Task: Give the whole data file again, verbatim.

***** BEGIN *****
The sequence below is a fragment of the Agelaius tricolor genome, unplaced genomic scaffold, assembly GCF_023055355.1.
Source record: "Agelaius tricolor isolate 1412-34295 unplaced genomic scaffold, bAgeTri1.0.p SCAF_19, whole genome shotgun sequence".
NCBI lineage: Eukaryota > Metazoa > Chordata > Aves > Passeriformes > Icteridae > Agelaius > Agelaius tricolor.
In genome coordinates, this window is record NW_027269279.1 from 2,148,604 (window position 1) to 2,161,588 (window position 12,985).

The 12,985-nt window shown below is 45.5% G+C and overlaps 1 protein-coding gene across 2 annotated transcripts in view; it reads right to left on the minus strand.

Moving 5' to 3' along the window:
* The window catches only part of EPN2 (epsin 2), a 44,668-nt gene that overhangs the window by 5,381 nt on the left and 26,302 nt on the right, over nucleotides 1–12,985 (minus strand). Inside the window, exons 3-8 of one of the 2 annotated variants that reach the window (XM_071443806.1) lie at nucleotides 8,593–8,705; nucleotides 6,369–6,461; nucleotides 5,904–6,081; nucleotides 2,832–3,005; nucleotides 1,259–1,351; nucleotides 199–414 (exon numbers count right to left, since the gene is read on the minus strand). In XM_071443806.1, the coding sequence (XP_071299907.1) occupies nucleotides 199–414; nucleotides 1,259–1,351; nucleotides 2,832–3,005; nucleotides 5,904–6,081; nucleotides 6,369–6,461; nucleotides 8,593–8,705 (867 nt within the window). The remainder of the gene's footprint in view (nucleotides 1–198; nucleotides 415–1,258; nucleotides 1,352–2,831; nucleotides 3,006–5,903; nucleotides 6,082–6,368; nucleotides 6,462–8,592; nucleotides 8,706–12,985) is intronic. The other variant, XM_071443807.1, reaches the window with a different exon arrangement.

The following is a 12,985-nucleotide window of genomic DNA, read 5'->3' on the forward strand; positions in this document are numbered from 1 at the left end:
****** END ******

The sequence below is a fragment of the Agelaius tricolor genome, unplaced genomic scaffold, assembly GCF_023055355.1.
Source record: "Agelaius tricolor isolate 1412-34295 unplaced genomic scaffold, bAgeTri1.0.p SCAF_19, whole genome shotgun sequence".
NCBI lineage: Eukaryota > Metazoa > Chordata > Aves > Passeriformes > Icteridae > Agelaius > Agelaius tricolor.
In genome coordinates, this window is record NW_027269279.1 from 2,148,604 (window position 1) to 2,161,588 (window position 12,985).

The 12,985-nt window shown below is 45.5% G+C and overlaps 1 protein-coding gene across 2 annotated transcripts in view; it reads right to left on the minus strand.

Moving 5' to 3' along the window:
* The window catches only part of EPN2 (epsin 2), a 44,668-nt gene that overhangs the window by 5,381 nt on the left and 26,302 nt on the right, over nucleotides 1–12,985 (minus strand). Inside the window, exons 3-8 of one of the 2 annotated variants that reach the window (XM_071443806.1) lie at nucleotides 8,593–8,705; nucleotides 6,369–6,461; nucleotides 5,904–6,081; nucleotides 2,832–3,005; nucleotides 1,259–1,351; nucleotides 199–414 (exon numbers count right to left, since the gene is read on the minus strand). In XM_071443806.1, the coding sequence (XP_071299907.1) occupies nucleotides 199–414; nucleotides 1,259–1,351; nucleotides 2,832–3,005; nucleotides 5,904–6,081; nucleotides 6,369–6,461; nucleotides 8,593–8,705 (867 nt within the window). The remainder of the gene's footprint in view (nucleotides 1–198; nucleotides 415–1,258; nucleotides 1,352–2,831; nucleotides 3,006–5,903; nucleotides 6,082–6,368; nucleotides 6,462–8,592; nucleotides 8,706–12,985) is intronic. The other variant, XM_071443807.1, reaches the window with a different exon arrangement.

The following is a 12,985-nucleotide window of genomic DNA, read 5'->3' on the forward strand; positions in this document are numbered from 1 at the left end: